Apparently my views on UK opposition leader, Jeremy Corbyn, mean I am like this chap

Apparently to voice dissent also means I am expressing venom, glee, stuttering anger, braying delight, and in more than one instance that I am incapable of expressing myself coherently.

Do you notice something about these responses? None of them – none of them – are arguments. They are all character assassinations designed to undermine the integrity of the person who dares to dissent.

Ah, but doesn’t entitling a blog ‘The Corbyn Delusion’ imply that all those who support The Big C are ‘delusional’? Isn’t that character assassination in itself? Pot, kettle, teenager’s bedroom.

Well it would be if I left it there, but great though holding on to Oldham definitely is, I’m concerned that it runs the risk of embedding a false hope, faith, and, I’m sad to say, delusion, even deeper. The notion of delusion lies in the mismatch of faith against reality. It’s not an attack on the integrity of those who hold those opinions. The distinction is crucial.

This is a forensic analysis of how Corbyn still doesn’t meet the job spec – of how he doesn’t, and can’t satisfy the objectives, the trust, the hope placed in him by his devoted and utterly sincere supporters. Now, with this by-election under our belt, it’s time to look at the reality of this without resorting to personal slurs for simply expressing the opinion.

(Although having said that, in the wake of Corbyn’s leadership victory in September I read numerous posts on Facebook and Twitter claiming that Corbyn didn’t even need the Labour Party. He could win a general election single handed. The People’s Prime Minister!! Seriously, these politically illiterate posts were popping up all over the place, and I reserve the right to call their authors entirely delusional. If Oldham shows us anything, it’s the power of a highly organised, experienced party machinery.)


The People’s Prime Minister – so popular he can win without the Labour Party?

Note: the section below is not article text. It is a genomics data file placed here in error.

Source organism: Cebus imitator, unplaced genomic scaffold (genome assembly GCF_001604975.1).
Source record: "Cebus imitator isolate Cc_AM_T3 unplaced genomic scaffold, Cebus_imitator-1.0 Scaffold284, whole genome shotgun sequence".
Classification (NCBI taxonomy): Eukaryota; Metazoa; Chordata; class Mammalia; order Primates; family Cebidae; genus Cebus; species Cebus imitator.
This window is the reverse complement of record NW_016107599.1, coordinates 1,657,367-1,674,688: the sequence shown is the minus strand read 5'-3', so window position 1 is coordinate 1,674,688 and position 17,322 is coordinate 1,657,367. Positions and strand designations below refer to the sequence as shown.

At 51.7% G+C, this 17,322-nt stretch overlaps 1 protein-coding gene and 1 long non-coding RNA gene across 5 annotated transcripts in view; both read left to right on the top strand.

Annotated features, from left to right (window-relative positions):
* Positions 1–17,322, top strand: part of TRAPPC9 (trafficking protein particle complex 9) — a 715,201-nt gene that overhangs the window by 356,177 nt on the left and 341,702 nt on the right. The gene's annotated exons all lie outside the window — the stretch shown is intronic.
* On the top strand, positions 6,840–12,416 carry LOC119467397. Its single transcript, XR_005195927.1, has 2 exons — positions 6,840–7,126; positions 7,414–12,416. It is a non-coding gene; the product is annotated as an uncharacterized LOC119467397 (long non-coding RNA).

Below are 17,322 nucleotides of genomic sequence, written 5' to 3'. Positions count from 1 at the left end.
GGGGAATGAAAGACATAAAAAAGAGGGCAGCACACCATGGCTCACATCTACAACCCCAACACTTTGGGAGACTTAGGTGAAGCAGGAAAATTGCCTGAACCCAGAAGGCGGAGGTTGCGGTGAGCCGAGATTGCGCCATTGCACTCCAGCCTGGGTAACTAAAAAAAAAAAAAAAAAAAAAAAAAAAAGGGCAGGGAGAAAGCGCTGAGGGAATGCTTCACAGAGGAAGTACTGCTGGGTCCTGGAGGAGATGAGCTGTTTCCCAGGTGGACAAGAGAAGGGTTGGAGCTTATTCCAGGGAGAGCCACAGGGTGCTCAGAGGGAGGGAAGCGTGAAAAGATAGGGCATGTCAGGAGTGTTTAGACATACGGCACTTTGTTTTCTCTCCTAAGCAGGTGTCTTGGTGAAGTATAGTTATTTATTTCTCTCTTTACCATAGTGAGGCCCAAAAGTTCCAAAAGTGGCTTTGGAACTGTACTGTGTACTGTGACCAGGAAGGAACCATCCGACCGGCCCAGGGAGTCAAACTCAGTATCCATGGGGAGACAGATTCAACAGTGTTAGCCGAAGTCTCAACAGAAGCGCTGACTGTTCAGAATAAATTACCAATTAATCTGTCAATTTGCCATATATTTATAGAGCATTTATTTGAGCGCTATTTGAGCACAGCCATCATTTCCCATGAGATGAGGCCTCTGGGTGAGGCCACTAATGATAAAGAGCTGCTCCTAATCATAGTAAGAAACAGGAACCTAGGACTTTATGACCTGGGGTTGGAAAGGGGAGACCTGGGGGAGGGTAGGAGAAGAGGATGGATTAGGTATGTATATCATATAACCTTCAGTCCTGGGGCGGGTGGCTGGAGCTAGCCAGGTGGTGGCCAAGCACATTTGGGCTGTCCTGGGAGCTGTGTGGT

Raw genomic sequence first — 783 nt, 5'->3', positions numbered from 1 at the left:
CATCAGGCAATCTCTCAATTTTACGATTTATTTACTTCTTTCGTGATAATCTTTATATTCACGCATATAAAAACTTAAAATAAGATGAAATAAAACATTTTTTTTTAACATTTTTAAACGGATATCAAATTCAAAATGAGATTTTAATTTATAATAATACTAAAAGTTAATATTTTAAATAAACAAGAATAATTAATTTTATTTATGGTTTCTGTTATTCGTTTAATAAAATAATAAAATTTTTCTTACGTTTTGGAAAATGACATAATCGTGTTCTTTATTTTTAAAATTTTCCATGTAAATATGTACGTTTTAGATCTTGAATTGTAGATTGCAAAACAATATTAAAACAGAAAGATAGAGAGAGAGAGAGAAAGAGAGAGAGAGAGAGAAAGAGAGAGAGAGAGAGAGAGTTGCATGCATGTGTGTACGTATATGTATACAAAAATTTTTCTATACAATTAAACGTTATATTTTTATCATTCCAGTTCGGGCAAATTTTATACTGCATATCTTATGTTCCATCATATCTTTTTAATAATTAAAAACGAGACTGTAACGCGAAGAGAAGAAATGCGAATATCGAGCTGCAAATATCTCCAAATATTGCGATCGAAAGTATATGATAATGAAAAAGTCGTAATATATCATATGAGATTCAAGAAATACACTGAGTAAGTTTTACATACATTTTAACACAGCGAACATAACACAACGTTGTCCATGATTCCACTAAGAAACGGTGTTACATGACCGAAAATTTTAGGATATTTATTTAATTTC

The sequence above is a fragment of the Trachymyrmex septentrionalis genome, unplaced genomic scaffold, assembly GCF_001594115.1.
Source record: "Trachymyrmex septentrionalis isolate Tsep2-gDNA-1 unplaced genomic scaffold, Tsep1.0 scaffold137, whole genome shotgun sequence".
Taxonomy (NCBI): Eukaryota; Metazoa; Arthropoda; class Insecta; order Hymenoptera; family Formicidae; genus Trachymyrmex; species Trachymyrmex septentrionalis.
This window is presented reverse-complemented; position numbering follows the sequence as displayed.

But back to the forensic analysis.

The only material response I’ve heard that addresses the electoral maths is to say that there is a hidden electorate of disenfranchised voters, who aren’t as yet registered, or who were too apathetic to get to the polling booth in 2015. Get these people marking their crosses and the 2020 election is all but in the bag for our Jezzer. For the reasons already outlined, I don’t think the Oldham result addresses this either. With the exception of one or two pieces by Owen Jones, I have rarely heard or read any argument that talks about persuading people to vote Labour, or winning over those who have deserted us. Effectively those people are lost, traitors, immoral, selfish, greedy, sell-outs, frightened, stupid. They are at fault. Their votes are not needed or wanted.

On the assumption that Mr Corbyn has a normal emotional intelligence,  and that he is actually learning something new, his few weeks in office will have started to tickle his nostrils. This isn’t about opposition – it’s about government. To fulfil his much vaunted, record breaking mandate he will have to look the centre ground (Middle England or whatever one might like to call it) in the eye, and say something they want to hear.

Much has been made of the disconnect between the Parliamentary Labour Party and the membership who voted for Corbyn so resoundingly to be their leader. But this result tells us that there is a much, much, much more important disconnect – the one between that membership and the national electorate. Oldham doesn’t change this. Whilst he might not deter core Labour voters from supporting the party, nationally his YouGov approval rating was at minus 41 as of 30th November taking samples across the population.

So why is this happening? Well… the loyalists’ voice on social media can be a tad shrill (and threatening) at times. Corbyn’s woes are down to right wing media bias; it’s the disloyalty of his parliamentary colleagues… and apparently it’s people like ME posting my personal analysis and opinions on my Facebook page. I love the last one because it implies that I’m not just some git mouthing off in the procrastinations between Holby City rewrites but I can ACTUALLY CHANGE THE WORLD!!!


Mwah, ha, haaaaaaa!